InfoWorld Looks at VMware VI3 3.5 and Microsoft Hyper-V

As virtualization heads into 2008, what can you expect from virtualization giant VMware and all around giant Microsoft? VMware recently announced VMware ESX Server 3.5 and VirtualCenter 2.5 going GA. And we've already talked about all of the great new features and the packaging and licensing that goes along with it here in the Virtualization Report. But in case you didn't see it, check out Paul Venezia's review

As virtualization heads into 2008, what can you expect from virtualization giant VMware and all around giant Microsoft?

VMware recently announced VMware ESX Server 3.5 and VirtualCenter 2.5 going GA. And we've already talked about all of the great new features and the packaging and licensing that goes along with it here in the Virtualization Report. But in case you didn't see it, check out Paul Venezia's review of the product as he put it through the test in the InfoWorld Test Lab.

In his latest VMware review, Paul wrote:

I've been running ESX Server 3.5 and VirtualCenter 2.5 in the lab for weeks now, using the code provided from VMware's beta program. The highlights of the new VI3 release include new features such as live storage migration and distributed power management, plus a bevy of new add-ons – for example, an automated patch manager and a tool for capacity planning and P2V migration.

The big news in the updated VI3 isn't the core functionality – VMotion, Distributed Resource Scheduler, High Availability, and Consolidated Backup have been in customers' hands for more than a year now. There are a few little additions here, such as Cisco Discovery Protocol support on ESX hosts (which makes switchport location trivial), but the larger story is in the management additions to the base packages.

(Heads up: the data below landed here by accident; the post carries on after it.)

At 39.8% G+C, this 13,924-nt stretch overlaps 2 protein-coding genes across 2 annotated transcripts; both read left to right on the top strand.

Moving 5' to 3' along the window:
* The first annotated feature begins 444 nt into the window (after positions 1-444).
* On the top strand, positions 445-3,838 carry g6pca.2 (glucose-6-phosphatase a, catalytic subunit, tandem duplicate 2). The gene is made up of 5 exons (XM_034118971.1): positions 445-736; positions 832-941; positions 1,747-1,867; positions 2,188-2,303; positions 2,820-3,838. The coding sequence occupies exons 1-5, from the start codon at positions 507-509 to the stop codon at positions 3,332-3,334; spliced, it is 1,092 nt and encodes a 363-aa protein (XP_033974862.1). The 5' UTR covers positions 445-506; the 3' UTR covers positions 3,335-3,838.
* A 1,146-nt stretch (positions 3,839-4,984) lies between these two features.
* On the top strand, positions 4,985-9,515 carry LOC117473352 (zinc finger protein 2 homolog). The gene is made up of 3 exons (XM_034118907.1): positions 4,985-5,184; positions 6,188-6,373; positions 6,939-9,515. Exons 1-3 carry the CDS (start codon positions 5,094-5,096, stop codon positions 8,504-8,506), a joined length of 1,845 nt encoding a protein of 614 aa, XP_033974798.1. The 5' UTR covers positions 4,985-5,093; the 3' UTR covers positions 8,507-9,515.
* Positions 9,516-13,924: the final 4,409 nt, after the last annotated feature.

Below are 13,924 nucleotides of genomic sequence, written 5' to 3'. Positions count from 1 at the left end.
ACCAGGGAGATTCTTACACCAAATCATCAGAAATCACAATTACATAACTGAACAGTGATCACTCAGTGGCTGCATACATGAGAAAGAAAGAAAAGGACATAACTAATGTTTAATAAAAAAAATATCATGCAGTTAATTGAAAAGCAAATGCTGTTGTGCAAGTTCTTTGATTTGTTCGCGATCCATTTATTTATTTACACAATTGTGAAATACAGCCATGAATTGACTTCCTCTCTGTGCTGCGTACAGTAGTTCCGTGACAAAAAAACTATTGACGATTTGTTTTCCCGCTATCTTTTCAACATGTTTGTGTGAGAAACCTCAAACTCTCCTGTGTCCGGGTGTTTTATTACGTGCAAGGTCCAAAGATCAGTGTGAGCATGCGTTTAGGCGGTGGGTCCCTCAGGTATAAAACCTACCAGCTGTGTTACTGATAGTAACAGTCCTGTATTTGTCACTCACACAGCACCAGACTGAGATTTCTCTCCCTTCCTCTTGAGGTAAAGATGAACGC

To find out more, read Paul's full InfoWorld Test Review of this product, here.

With Microsoft's announcement about their next generation hypervisor, Hyper-V, it was back to the test lab for Paul. Here at the Virtualization Report, we've covered the new features coming down the road with this virtualization platform, and we described how Hyper-V is going to be a part of the new Microsoft Windows Server 2008 operating system. But thanks to Paul's thorough analysis, we can find out more about this new hypervisor without having to install it ourselves. Paul wrote:

The basis of Hyper-V is the new Windows Server 2008 platform that carries with it a host of new features and a vaguely Vista-esque look and feel. Love it or hate it, Vista-ness is apparently here to stay. Installation of Hyper-V on Windows Server 2008 is as straightforward as you would think, requiring only that an admin add the Hyper-V role to the server and designate which network interfaces to use for virtual machines. After installation, the server reboots and Hyper-V is ready for action.

I installed the beta on a solid, middle-of-the-road server, a Dell PowerEdge 2950 with two dual-core 3GHz Intel CPUs, 4GB of RAM, and a single 72GB U320 SCSI drive. I had newer and more powerful hardware in the lab, but I wanted to run the beta on hardware that was virtually guaranteed to have built-in driver support. I wasn’t disappointed -- everything worked right out of the box. From there, I had the system ready to handle virtual machines in a matter of minutes. A few minutes later, I ran into problems.

To find out more about Hyper-V and see what happened when it was installed in the InfoWorld Test Lab, click here.

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